And at that instant I was conscious of the odor of tobacco in the air, and distinctly heard the low grating of the office chair as it swung around.
I suppose the student of the supernatural always has to fight against the excitement of the unknown—an excitement which clouds the judgment and confuses reason. Certainly, as I turned my head and sprang to my feet, I was very far from being a cool and collected observer; yet, indisputably, the chair had turned. Indeed, I snapped my head around in time to see the last of its movement toward the desk. And at the same instant my nostrils caught more strongly the sweet and heavy odor of Peter Magnus’ cigar. For a moment all was still. Then Mrs. Magnus rose and beckoned me forward.
“Come,” she said, and with an effort I compelled my feet to follow her.
It was a battle between instinct and reason. Instinct was trying to hurl me out of the room and out of the house. Reason was telling me—in a very faint voice, it is true—that there was nothing to be afraid of. I have always been proud of the fact that I did approach the desk, instead of making for the door.
And I was even brave enough to glance behind it. One glance was sufficient. The triangular space between the walls and the back of the desk was empty. I don’t know why that should have afforded me any relief, but it did.
Then, before my eyes, not three feet away from them, a little gob of ashes dropped from the empty air into the tray.
I am free to confess that that sight swept away any remnant of doubt I may have had in the reality of the unreal—if I may use such a term. Peter Magnus was sitting in that chair. There could be, to my mind, no question of it.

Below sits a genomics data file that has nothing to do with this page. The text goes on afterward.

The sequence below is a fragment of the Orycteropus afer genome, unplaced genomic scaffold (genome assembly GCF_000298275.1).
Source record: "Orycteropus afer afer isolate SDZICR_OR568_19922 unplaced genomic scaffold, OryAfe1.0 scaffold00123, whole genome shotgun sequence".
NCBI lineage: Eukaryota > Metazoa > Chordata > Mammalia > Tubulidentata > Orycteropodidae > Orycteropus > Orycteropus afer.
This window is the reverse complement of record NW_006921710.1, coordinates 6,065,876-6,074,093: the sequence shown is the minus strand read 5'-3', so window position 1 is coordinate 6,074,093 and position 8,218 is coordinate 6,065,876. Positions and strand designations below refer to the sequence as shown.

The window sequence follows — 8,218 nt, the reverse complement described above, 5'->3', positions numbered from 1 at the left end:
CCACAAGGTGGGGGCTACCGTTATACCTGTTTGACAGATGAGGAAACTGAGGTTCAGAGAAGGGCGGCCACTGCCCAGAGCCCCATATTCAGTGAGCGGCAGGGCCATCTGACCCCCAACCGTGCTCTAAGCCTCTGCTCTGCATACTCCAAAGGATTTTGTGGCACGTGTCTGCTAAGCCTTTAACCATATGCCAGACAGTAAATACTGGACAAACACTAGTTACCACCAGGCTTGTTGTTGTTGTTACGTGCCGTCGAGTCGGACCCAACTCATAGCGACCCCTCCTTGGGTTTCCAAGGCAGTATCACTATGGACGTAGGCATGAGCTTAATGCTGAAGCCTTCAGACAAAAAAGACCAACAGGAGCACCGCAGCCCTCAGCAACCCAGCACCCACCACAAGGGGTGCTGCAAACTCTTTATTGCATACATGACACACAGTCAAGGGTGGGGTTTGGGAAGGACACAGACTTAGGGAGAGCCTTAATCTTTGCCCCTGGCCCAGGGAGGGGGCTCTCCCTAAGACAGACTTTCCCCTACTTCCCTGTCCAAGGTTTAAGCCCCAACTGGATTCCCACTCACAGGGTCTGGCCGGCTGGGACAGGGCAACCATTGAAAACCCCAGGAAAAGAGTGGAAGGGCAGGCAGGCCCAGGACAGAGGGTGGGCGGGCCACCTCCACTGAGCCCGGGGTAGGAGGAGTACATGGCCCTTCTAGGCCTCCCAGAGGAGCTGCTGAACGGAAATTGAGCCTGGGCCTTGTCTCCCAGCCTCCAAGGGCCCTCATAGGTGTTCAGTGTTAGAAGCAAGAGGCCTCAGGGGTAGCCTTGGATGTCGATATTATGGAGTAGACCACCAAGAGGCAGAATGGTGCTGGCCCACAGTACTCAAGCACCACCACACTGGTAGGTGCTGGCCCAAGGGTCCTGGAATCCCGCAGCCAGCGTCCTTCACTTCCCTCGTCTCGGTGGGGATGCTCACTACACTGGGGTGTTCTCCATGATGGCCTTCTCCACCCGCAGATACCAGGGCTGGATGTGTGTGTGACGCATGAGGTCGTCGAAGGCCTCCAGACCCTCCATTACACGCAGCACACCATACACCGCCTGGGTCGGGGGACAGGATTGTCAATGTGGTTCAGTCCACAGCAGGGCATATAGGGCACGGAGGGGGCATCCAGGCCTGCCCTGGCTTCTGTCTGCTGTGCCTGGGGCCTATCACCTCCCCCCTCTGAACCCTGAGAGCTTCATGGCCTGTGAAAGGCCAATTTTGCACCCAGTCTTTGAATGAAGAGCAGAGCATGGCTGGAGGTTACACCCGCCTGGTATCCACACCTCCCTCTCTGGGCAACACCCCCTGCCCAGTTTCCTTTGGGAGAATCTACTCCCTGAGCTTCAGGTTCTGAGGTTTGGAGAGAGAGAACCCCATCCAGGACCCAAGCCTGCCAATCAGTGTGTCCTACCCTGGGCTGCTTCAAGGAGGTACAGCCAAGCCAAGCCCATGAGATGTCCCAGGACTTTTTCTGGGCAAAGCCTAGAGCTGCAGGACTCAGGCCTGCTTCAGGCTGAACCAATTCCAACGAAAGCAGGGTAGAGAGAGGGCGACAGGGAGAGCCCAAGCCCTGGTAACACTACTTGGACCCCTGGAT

But if any doubt had existed, it would have been ended by what followed.
For my eye was caught by the pad of paper on the desk, and, even as I watched it, I saw unfold upon it, one after another, these words:
MY DEAR WIFE: Place the money on this desk and leave me. I shall be at rest. Good-by.
I wish I could describe to you the sensation which shook me as I witnessed this miracle. For there the words were, and I had seen them flow smoothly from an invisible pen—from Peter Magnus’ pen, for the writing was his.
“I have the money,” I said, and I caught up my bag from the floor, unlocked it, and took out the five sealed packets. “There are one hundred hundred-dollar bills in each,” I explained, almost as if he could hear me—indeed, I was quite sure at the moment that he did hear me; and I passed the packets over to Mrs. Magnus.
Without a word she placed them on the desk, then turned to me.
“Come,” she said. “That is all. Good-by, Peter,” she added, and there was a little sob in her voice. “God bless you.”
Was it my fancy, or did something like a sigh come from that unseen presence in the chair? It was in a sort of maze that I followed Mrs. Magnus from the room. She switched off the light and then closed the door.